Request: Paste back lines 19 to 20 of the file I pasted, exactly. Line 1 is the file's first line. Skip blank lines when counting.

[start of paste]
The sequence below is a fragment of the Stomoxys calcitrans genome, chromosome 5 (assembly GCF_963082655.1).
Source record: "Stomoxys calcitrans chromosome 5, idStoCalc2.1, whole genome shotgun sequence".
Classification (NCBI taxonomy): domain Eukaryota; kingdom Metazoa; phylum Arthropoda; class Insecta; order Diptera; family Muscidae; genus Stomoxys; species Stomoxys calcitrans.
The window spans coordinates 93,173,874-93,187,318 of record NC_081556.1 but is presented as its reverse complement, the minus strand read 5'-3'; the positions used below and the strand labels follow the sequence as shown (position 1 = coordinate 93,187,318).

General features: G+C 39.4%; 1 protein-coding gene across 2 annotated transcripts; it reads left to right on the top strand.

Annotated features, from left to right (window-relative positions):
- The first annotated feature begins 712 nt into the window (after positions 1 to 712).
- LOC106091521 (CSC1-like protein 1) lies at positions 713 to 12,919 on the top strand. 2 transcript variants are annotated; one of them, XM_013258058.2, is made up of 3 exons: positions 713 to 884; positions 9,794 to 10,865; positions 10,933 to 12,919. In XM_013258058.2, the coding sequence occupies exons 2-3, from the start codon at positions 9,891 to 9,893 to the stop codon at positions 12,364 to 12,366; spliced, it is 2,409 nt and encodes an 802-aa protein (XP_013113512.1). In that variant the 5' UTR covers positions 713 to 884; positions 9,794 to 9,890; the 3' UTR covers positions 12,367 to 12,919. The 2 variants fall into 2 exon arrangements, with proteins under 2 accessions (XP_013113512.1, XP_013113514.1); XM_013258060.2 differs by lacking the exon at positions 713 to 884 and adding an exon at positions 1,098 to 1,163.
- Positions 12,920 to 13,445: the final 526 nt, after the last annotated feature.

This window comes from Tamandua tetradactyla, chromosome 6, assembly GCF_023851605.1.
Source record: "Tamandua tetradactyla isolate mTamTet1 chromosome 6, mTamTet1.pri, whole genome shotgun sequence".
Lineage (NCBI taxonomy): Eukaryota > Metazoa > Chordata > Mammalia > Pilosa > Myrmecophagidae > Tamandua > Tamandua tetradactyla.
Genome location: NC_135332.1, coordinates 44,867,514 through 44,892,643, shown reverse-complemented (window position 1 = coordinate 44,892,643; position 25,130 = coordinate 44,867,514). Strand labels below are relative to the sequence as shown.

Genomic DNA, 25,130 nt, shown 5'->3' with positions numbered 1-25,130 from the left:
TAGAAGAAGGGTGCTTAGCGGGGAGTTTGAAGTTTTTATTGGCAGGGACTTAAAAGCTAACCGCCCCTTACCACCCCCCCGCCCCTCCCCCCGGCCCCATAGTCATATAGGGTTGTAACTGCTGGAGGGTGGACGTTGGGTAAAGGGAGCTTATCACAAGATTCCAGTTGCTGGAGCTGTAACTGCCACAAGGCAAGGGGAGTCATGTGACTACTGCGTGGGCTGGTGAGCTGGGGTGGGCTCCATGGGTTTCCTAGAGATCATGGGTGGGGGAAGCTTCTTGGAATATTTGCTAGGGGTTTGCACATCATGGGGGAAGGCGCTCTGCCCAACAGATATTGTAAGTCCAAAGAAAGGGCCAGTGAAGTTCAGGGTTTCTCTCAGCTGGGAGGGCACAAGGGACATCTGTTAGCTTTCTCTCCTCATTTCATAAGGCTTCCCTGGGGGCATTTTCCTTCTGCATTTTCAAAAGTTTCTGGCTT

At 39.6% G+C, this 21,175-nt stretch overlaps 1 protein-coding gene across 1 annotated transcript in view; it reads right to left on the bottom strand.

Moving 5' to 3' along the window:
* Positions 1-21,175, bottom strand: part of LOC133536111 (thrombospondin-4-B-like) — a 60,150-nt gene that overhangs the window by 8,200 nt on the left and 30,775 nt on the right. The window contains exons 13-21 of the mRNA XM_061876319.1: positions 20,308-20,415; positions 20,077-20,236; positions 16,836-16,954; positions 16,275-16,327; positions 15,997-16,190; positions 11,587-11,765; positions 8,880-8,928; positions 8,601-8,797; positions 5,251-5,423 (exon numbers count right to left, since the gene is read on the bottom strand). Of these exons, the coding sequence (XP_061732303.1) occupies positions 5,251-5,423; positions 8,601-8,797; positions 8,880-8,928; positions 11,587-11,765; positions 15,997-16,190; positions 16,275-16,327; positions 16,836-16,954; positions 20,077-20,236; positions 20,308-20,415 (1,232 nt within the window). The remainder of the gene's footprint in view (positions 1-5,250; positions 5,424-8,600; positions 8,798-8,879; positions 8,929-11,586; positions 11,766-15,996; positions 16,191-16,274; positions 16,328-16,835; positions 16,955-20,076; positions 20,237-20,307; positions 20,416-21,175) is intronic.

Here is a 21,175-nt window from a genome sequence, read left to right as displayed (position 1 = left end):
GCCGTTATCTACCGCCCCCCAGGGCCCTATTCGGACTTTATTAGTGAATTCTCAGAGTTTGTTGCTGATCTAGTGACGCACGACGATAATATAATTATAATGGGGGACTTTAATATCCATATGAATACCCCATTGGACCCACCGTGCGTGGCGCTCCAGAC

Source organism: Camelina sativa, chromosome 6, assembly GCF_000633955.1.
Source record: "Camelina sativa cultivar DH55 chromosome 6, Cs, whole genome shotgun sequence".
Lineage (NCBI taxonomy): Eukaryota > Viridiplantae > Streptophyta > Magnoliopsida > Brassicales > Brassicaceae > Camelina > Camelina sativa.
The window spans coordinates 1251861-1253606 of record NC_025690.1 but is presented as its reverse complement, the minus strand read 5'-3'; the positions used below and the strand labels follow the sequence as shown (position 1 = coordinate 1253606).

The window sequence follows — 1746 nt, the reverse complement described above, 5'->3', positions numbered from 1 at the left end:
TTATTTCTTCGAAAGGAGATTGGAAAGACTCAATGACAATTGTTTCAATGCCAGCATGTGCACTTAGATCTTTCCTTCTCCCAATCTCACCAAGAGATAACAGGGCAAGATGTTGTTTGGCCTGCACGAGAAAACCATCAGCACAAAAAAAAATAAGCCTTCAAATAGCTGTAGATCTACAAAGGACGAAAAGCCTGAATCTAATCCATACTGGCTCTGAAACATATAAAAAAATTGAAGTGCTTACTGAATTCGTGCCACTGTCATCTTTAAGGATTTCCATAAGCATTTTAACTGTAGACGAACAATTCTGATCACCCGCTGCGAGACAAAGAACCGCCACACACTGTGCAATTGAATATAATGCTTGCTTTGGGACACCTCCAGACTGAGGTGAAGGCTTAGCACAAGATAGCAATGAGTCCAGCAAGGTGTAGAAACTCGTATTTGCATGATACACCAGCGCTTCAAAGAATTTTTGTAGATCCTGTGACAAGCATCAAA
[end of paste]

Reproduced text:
Here is a 21,175-nt window from a genome sequence, read left to right as displayed (position 1 = left end):
GCCGTTATCTACCGCCCCCCAGGGCCCTATTCGGACTTTATTAGTGAATTCTCAGAGTTTGTTGCTGATCTAGTGACGCACGACGATAATATAATTATAATGGGGGACTTTAATATCCATATGAATACCCCATTGGACCCACCGTGCGTGGCGCTCCAGAC